Sports coverage in Denver is out of control. If a nuclear war started right now, tonight’s lead story would be that it would delay training for the Broncos fall season.
I can accept the “this is the most important thing you’ll see” hyping of tonight’s top story, but it might be nice to put it in context.
Right now the local news stations are falling all over themselves about whether local police are or are not using impounded cars without authorization. A big scandal. But none of them seem to remember a couple of years ago, when local police were alleged to have used impounded evidence. Were the same officers involved? Were the promised reforms put in place? Is there any connection?
At least I can rely on my local weathercaster to tell me that, while it’s hot today, it’s nowhere near a record high temperature, and my local sportscaster to tell me that even with last night’s loss, the team is still in second place.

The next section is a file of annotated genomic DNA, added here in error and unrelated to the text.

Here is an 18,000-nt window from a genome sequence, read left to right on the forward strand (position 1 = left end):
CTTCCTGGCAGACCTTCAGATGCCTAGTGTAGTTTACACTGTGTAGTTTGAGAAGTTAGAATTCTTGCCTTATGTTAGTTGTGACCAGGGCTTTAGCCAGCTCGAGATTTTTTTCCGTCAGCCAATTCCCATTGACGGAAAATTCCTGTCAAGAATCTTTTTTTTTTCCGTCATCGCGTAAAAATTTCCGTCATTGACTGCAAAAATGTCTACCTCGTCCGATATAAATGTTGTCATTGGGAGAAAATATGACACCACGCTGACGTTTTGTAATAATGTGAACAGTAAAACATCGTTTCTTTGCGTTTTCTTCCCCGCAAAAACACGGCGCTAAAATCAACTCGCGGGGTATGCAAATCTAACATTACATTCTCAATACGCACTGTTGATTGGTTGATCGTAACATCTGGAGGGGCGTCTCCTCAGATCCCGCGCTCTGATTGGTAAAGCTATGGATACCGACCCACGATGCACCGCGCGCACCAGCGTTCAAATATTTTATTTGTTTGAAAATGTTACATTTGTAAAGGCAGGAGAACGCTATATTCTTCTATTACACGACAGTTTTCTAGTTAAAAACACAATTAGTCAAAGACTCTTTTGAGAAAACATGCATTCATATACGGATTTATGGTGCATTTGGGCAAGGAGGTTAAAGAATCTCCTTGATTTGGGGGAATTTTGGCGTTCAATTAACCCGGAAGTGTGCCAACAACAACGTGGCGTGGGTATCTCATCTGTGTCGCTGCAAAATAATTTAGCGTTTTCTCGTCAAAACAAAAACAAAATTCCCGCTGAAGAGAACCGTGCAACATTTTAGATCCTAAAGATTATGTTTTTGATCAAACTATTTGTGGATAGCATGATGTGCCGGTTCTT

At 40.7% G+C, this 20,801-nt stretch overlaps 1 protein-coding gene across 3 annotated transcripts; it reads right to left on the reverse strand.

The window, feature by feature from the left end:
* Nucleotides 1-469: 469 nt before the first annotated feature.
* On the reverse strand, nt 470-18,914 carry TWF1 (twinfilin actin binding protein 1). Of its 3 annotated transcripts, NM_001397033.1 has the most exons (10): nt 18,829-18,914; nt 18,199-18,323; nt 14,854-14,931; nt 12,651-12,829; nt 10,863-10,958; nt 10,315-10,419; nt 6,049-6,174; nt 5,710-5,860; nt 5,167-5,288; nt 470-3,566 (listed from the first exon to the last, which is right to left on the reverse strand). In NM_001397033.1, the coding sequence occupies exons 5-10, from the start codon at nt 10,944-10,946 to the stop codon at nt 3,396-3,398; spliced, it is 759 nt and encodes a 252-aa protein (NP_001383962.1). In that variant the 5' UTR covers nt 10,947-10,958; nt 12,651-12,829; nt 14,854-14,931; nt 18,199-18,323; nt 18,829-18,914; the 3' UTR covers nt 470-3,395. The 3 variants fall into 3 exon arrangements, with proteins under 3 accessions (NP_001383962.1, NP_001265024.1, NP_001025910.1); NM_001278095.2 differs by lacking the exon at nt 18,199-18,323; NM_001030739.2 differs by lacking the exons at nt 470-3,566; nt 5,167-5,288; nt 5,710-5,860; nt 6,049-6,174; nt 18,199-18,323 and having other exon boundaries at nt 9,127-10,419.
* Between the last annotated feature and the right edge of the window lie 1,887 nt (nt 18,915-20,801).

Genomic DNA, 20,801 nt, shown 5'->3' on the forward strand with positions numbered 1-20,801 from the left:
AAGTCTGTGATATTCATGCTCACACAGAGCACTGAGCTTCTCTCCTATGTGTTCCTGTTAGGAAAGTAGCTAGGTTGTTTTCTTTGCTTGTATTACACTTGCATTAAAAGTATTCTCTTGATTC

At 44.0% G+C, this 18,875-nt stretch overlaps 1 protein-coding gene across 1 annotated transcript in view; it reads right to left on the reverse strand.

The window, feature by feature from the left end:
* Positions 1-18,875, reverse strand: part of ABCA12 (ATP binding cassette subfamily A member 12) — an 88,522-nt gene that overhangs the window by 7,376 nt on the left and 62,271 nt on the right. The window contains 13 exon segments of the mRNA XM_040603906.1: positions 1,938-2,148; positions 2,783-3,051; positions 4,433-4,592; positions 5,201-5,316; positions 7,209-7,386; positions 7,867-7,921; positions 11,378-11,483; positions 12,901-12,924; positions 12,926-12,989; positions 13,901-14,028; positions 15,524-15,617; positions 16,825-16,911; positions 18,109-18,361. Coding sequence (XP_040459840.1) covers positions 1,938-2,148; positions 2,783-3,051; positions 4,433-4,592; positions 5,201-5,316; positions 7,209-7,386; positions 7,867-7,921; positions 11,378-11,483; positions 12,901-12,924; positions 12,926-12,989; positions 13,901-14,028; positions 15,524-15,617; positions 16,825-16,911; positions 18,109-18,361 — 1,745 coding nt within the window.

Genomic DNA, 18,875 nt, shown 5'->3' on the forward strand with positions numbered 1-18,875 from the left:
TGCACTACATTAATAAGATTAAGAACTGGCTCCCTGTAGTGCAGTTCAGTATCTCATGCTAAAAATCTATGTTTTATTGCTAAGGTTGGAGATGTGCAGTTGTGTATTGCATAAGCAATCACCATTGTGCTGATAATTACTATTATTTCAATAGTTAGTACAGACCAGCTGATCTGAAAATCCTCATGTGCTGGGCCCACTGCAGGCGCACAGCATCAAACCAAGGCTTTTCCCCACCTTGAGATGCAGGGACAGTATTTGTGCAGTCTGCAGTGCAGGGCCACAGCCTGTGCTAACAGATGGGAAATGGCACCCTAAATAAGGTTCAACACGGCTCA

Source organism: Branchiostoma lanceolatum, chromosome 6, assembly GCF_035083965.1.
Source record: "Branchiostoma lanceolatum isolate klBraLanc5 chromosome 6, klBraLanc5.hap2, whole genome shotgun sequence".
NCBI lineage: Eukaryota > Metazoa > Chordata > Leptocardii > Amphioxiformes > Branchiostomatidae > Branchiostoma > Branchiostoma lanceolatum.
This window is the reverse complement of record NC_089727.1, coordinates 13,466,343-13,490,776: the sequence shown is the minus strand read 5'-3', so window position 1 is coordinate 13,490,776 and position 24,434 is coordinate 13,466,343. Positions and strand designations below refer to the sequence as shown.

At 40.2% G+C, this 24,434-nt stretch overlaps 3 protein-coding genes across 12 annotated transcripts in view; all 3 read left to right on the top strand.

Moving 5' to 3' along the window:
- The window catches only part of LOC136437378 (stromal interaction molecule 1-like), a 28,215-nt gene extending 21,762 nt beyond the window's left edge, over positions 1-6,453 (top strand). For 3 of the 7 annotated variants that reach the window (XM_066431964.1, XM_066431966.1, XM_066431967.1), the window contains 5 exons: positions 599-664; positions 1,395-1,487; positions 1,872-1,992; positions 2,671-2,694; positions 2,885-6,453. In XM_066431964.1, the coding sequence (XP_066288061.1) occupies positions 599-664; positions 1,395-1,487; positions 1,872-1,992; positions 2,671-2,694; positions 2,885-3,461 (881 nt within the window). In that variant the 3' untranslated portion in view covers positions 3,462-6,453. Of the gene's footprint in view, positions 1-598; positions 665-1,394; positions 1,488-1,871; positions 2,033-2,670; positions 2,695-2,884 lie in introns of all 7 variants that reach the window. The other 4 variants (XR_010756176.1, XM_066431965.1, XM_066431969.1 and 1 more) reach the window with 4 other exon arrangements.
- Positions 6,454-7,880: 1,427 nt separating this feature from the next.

Something I’ve noticed more on my local news, when I have the misfortune of catching it, is that the newscasters comment on the stories too much. I mean, I know they’re not supposed to be un-feeling zombies but for some reason they lose all credibility with me when they say something like “Wow Jim, that sounds terrible. I hope that guy gets put away for a long time” or “That looks really neat. I think I would buy one!”
It’s not Regis & Kelly, folks. Just tell the news.
This is my main problem with ALL news programming, including CNN and the other news networks. Too much mindless chatter and fluff, and not enough real news. And the endless “teasers” for a 20-second story are really annoying.